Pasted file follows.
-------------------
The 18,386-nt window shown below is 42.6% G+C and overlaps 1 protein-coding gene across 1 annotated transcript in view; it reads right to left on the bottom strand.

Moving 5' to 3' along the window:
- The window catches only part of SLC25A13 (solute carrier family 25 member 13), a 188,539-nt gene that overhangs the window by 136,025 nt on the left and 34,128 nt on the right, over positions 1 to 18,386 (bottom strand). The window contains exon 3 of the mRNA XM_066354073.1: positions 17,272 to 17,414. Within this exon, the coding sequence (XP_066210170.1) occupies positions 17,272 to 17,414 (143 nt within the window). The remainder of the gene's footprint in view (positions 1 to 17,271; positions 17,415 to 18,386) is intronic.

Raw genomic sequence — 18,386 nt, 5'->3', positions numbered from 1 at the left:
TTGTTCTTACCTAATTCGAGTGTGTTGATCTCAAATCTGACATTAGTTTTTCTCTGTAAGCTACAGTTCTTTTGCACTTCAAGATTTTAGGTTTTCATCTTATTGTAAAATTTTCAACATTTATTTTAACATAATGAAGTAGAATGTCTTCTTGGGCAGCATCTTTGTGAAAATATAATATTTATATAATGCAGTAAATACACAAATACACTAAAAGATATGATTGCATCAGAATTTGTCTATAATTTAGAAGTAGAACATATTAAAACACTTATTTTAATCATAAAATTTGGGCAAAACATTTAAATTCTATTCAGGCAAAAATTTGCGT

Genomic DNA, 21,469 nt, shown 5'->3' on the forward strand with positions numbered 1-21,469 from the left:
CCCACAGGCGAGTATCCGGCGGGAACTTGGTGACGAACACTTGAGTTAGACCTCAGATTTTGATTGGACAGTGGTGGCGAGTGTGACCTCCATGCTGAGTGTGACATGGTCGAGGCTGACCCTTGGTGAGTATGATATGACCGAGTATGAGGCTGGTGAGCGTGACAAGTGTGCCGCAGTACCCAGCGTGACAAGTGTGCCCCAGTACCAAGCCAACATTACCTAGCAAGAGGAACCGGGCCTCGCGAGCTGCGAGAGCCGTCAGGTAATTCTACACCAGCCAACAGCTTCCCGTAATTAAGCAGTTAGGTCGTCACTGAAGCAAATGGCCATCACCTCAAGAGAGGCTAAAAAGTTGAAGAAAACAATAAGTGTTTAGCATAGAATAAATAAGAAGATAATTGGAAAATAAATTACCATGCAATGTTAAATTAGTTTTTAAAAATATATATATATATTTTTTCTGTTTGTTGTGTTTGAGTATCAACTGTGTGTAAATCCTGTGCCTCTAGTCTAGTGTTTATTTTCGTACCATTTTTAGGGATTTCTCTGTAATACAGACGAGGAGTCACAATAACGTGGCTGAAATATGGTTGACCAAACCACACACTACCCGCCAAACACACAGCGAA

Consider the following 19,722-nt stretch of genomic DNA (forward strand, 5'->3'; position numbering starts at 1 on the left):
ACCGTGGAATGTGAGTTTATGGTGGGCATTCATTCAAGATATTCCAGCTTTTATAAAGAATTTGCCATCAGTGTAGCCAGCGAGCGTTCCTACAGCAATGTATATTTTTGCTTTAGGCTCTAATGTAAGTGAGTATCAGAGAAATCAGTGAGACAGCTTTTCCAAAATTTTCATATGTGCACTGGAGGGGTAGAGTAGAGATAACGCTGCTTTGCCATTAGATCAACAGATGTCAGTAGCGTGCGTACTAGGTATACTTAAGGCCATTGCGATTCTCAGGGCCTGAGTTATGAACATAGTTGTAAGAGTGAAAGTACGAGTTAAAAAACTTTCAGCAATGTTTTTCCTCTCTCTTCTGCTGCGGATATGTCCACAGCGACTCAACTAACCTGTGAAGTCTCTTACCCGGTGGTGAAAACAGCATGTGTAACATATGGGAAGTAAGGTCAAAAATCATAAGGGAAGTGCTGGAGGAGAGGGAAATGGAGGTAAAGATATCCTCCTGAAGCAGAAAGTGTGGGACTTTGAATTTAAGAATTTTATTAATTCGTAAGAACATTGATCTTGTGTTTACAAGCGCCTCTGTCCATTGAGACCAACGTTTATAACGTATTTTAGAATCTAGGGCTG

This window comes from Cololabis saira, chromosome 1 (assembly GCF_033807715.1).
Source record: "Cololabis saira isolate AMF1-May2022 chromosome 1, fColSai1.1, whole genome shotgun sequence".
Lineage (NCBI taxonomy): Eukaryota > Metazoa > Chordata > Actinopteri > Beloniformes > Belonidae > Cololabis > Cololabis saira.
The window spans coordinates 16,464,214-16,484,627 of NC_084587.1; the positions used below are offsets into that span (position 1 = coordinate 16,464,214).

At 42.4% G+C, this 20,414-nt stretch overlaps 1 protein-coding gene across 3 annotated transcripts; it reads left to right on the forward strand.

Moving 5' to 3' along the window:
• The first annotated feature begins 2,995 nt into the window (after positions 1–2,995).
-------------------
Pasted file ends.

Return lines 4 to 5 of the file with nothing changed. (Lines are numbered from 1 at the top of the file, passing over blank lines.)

Raw genomic sequence — 18,386 nt, 5'->3', positions numbered from 1 at the left:
TTGTTCTTACCTAATTCGAGTGTGTTGATCTCAAATCTGACATTAGTTTTTCTCTGTAAGCTACAGTTCTTTTGCACTTCAAGATTTTAGGTTTTCATCTTATTGTAAAATTTTCAACATTTATTTTAACATAATGAAGTAGAATGTCTTCTTGGGCAGCATCTTTGTGAAAATATAATATTTATATAATGCAGTAAATACACAAATACACTAAAAGATATGATTGCATCAGAATTTGTCTATAATTTAGAAGTAGAACATATTAAAACACTTATTTTAATCATAAAATTTGGGCAAAACATTTAAATTCTATTCAGGCAAAAATTTGCGT